Decision speed, flexibility, and innovation have often been cited as key ingredients to business success on the turbulent twenty‐first century business landscape. Sets out to argue that the increasing emphasis on legal and regulatory compliance, the push for which can be attributed to the spectacular collapses of WorldCom and Enron, will burden management with decision‐making speed‐bumps as opposed to protecting shareholders' interests.
The impact of legal and regulatory compliance is discussed within the business decision‐making context. Businesses succeed or fail in a dynamic environment where the smallest advantage can push one competitor ahead of another. Arguments in favour of increasing legal compliance are debated and the impacts of proposed regulatory compliance issues are discussed within the context of the competing business firm and its need for speed and flexibility.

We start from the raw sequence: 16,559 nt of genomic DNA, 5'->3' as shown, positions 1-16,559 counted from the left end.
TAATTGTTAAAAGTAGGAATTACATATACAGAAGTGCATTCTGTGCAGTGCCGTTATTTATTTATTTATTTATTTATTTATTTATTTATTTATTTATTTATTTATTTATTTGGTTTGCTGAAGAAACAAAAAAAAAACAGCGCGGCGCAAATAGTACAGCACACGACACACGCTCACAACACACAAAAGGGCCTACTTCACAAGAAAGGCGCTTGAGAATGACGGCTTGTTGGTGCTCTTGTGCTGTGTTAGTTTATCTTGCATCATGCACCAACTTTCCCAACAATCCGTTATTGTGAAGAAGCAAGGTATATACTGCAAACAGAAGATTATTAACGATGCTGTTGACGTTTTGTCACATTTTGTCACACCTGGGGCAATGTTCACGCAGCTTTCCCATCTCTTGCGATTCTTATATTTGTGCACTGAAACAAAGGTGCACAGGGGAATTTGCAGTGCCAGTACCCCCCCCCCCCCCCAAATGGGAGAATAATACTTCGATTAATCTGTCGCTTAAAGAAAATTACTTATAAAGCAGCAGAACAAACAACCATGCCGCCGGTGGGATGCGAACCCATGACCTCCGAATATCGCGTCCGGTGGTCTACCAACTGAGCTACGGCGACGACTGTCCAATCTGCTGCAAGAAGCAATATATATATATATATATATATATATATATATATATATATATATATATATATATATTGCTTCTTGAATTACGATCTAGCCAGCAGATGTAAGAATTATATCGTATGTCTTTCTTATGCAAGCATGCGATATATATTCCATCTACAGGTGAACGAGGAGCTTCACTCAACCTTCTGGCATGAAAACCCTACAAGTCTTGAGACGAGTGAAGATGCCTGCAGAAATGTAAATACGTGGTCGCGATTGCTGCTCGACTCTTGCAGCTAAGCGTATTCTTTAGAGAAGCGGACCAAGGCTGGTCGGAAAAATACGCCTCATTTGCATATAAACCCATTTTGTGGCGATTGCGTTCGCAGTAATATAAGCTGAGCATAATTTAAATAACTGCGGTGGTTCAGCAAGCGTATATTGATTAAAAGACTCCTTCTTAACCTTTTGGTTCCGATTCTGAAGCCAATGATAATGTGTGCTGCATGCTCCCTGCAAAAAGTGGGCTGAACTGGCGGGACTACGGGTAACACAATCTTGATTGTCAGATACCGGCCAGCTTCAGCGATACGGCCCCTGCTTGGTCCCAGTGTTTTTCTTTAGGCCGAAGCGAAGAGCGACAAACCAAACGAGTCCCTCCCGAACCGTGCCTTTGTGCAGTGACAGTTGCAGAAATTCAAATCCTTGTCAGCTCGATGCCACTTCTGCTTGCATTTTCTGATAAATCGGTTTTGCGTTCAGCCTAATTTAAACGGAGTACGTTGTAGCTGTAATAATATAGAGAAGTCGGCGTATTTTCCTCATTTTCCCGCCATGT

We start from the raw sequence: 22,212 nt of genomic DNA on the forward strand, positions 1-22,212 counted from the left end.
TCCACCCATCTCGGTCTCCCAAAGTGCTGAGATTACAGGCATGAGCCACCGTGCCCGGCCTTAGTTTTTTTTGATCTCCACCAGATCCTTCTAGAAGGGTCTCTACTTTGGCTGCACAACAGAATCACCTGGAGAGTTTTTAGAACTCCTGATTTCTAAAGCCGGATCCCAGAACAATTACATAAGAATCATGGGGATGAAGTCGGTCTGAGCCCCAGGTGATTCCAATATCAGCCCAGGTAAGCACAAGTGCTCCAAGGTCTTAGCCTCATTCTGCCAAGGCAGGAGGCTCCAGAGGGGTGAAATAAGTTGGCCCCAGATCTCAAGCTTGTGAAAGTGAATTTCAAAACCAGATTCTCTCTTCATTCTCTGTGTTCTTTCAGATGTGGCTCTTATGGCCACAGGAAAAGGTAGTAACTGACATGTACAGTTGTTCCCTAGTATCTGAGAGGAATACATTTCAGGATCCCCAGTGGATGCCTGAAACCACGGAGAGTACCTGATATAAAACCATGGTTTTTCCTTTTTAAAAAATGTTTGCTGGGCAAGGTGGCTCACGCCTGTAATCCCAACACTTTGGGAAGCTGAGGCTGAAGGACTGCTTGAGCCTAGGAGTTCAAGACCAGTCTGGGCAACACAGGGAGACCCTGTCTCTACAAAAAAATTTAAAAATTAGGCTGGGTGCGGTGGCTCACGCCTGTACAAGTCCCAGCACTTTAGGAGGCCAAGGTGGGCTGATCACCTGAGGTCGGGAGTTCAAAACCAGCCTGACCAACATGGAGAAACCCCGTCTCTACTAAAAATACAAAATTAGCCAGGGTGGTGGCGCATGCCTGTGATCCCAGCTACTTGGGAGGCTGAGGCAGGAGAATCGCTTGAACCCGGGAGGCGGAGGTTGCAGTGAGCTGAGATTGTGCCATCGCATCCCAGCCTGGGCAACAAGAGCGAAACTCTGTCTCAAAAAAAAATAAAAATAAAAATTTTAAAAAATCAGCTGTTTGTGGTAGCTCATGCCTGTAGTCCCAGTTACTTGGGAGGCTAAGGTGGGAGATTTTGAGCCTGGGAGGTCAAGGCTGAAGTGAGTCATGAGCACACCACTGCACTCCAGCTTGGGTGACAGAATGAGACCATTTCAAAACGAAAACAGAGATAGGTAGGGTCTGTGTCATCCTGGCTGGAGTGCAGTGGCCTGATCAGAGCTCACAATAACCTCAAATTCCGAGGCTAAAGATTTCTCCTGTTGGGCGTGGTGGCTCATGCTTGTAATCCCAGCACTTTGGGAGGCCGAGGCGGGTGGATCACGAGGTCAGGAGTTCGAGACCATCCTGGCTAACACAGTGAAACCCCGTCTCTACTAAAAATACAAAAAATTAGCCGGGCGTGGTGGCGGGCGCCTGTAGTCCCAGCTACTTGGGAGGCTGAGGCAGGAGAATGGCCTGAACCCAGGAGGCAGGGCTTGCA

The issue of increasing and stricter compliance for business is far‐reaching. Attempting to protect shareholder interests through further measures of compliance will only introduce further operating complexities for management while increasing costs and reducing decision speeds and flexibility. The impact on firms forced to compete under such conditions will be considerable, particularly if they find themselves on an international landscape competing against firms not burdened with the same regulatory requirements.
This paper is based on original work by the authors commencing with issues surrounding shareholders versus stakeholders, followed by a debate concerning corporate governance mechanisms and a discussion concerning the consequences and impacts of levying further regulatory burdens on business and managers.
Durden, C. and Pech, R. (2006), "The increasing cost of corporate governance: decision speed‐bumps for managers", Corporate Governance, Vol. 6 No. 1, pp. 84-95. https://doi.org/10.1108/14720700610649490Download as .RIS
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